Ukraine protesters evacuate Kiev city hall in symbolic concession

An anti-government protester stands on a barricade in Kiev on Feb 15, 2014. Protesters in Kiev on Sunday, Feb 16, 2014, vacated city hall after occupying the building for over two months as part of anti-government unrest sweeping Ukraine, in a h
An anti-government protester stands on a barricade in Kiev on Feb 15, 2014. Protesters in Kiev on Sunday, Feb 16, 2014, vacated city hall after occupying the building for over two months as part of anti-government unrest sweeping Ukraine, in a highly symbolic concession ahead of a new mass protest. -- PHOTO: AFP

KIEV (AFP) - Protesters in Kiev on Sunday vacated city hall after occupying the building for over two months as part of anti-government unrest sweeping Ukraine, in a highly symbolic concession ahead of a new mass protest.

The building in Kiev's city centre had become the "headquarters of the revolution" since December when protesters trying to oust President Viktor Yanukovych stormed and occupied it, and the evacuation comes after authorities also made concessions by releasing people detained in the unrest.

But the opposition has nevertheless warned that nothing short of Mr Yanukovych's resignation will ultimately satisfy protesters.

After the protesters quit city hall, the Swiss ambassador in Kiev - whose country currently holds the rotating presidency of the Organisation for Security and Cooperation in Europe, of which Ukraine is a member - entered the building.

"Switzerland... was invited by both conflicting parties to participate in the process of transferring city hall to authorities," Ambassador Christian Schoenenberger told reporters.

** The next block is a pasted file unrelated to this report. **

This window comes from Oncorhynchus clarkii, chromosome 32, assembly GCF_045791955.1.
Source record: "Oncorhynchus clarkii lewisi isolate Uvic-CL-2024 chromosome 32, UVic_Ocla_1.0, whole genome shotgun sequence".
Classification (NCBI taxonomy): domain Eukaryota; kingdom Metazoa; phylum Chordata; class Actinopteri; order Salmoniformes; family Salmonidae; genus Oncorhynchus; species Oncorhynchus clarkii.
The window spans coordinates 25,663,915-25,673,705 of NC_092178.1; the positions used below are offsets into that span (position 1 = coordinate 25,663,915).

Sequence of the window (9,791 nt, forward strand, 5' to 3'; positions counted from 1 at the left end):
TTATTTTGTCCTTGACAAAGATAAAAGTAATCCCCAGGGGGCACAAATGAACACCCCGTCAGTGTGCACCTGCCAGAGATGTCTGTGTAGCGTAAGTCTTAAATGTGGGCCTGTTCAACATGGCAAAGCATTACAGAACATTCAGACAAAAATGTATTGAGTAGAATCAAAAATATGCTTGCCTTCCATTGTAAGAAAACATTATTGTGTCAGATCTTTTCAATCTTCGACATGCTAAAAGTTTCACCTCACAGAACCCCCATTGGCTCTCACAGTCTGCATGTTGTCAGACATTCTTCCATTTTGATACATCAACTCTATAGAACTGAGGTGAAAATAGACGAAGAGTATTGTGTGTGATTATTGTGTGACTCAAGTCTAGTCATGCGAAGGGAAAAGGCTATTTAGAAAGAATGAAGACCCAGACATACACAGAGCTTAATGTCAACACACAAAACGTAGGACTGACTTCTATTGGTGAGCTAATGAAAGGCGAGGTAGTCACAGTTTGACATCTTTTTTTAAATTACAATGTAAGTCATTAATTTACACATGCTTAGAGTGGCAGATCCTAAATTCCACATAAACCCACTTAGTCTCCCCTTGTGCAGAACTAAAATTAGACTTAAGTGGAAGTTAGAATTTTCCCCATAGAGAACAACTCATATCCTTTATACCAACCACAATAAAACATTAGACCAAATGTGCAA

The move comes just hours ahead of a new mass demonstration on Kiev's central Independence Square, which has become a sprawling, anti-government tent city barricaded off on all sides from riot police.

The protest, which kicks off at 1000 GMT (6pm Singapore time), is the 11th since demonstrators first rose up against Mr Yanukovych in November when he rejected a key EU pact in favour of closer ties with Russia.

And while the opposition had promised to prepare a mysterious "peaceful offensive" at the rally as negotiations with the government stalled, authorities yielded some ground on Friday, announcing they had freed all 234 protesters detained in the movement.

But they emphasised that charges against them would only be dropped if conditions of a recent amnesty law were met - which included the evacuation of city hall by Monday.

Some protesters have been charged with fomenting mass unrest, which carries sentences of up to 15 years in jail.

Mr Yanukovych approved the law at the beginning of February after protests in Kiev turned deadly, shocking the country and prompting the shaken president to start negotiating with the opposition.

But protesters were still occupying other public buildings on Sunday as well as Independence Square.

In a Saturday interview with weekly Dzerkalo Tyzhnia, jailed opposition icon Yulia Tymoshenko emphasised that "the only subject of negotiation with Yanukovych is the conditions of his departure."

She accused Mr Yanukovych of having become a puppet of Russian President Vladimir Putin, saying Ukraine had lost the independence it gained from the Soviet Union in 1991.

"Our European friends believe that after long negotiations and loans they can bring Yanukovych back onto the European road," said the former prime minister, who was jailed in 2011.

"They will not be able to do that. Because it's not Yanukovych who decides, but Putin."

Mr Andreas Umland, a political scientist at Kyiv-Mohyla Academy in the Ukrainian capital, said the government and opposition were thought to be negotiating a form of power-sharing agreement to be implemented before early presidential elections were held.

"For now the main question is whether Yanukovych will agree to power-sharing, what kind of power-sharing and how much power will be left to the office of the president," he said.

Like other occupied buildings, city hall had been run with military precision, housing 600 to 700 protesters who slept there to escape the cold and also gathered for meetings, English lessons and other activities.

They had decorated the walls with scores of their own photos and satirical pictures, but the occupation was otherwise clean and orderly, with volunteers working in the kitchen, doling out medicine at a makeshift pharmacy or seeing patients.